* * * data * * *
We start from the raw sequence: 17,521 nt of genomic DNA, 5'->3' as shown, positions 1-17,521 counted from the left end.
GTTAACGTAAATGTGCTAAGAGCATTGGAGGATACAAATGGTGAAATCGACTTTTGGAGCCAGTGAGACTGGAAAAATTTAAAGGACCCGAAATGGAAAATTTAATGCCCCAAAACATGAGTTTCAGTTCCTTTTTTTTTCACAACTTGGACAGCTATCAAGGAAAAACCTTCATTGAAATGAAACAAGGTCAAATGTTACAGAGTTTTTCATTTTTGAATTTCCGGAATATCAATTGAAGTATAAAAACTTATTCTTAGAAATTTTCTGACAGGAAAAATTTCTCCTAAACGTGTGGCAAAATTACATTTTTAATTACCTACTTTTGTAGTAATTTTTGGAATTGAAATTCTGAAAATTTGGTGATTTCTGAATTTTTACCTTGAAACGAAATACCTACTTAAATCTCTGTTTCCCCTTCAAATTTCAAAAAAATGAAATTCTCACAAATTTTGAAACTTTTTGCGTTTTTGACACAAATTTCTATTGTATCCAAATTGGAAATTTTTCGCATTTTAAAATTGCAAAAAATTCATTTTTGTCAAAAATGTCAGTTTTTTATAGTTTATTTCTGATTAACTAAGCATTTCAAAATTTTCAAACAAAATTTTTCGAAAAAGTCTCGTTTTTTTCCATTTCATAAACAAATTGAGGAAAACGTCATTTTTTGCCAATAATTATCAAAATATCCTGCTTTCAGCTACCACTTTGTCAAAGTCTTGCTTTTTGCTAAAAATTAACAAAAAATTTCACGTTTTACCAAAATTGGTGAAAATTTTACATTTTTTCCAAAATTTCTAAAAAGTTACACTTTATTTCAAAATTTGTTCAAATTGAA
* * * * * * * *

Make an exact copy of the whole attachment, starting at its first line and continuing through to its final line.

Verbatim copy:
We start from the raw sequence: 17,521 nt of genomic DNA, 5'->3' as shown, positions 1-17,521 counted from the left end.
GTTAACGTAAATGTGCTAAGAGCATTGGAGGATACAAATGGTGAAATCGACTTTTGGAGCCAGTGAGACTGGAAAAATTTAAAGGACCCGAAATGGAAAATTTAATGCCCCAAAACATGAGTTTCAGTTCCTTTTTTTTTCACAACTTGGACAGCTATCAAGGAAAAACCTTCATTGAAATGAAACAAGGTCAAATGTTACAGAGTTTTTCATTTTTGAATTTCCGGAATATCAATTGAAGTATAAAAACTTATTCTTAGAAATTTTCTGACAGGAAAAATTTCTCCTAAACGTGTGGCAAAATTACATTTTTAATTACCTACTTTTGTAGTAATTTTTGGAATTGAAATTCTGAAAATTTGGTGATTTCTGAATTTTTACCTTGAAACGAAATACCTACTTAAATCTCTGTTTCCCCTTCAAATTTCAAAAAAATGAAATTCTCACAAATTTTGAAACTTTTTGCGTTTTTGACACAAATTTCTATTGTATCCAAATTGGAAATTTTTCGCATTTTAAAATTGCAAAAAATTCATTTTTGTCAAAAATGTCAGTTTTTTATAGTTTATTTCTGATTAACTAAGCATTTCAAAATTTTCAAACAAAATTTTTCGAAAAAGTCTCGTTTTTTTCCATTTCATAAACAAATTGAGGAAAACGTCATTTTTTGCCAATAATTATCAAAATATCCTGCTTTCAGCTACCACTTTGTCAAAGTCTTGCTTTTTGCTAAAAATTAACAAAAAATTTCACGTTTTACCAAAATTGGTGAAAATTTTACATTTTTTCCAAAATTTCTAAAAAGTTACACTTTATTTCAAAATTTGTTCAAATTGAA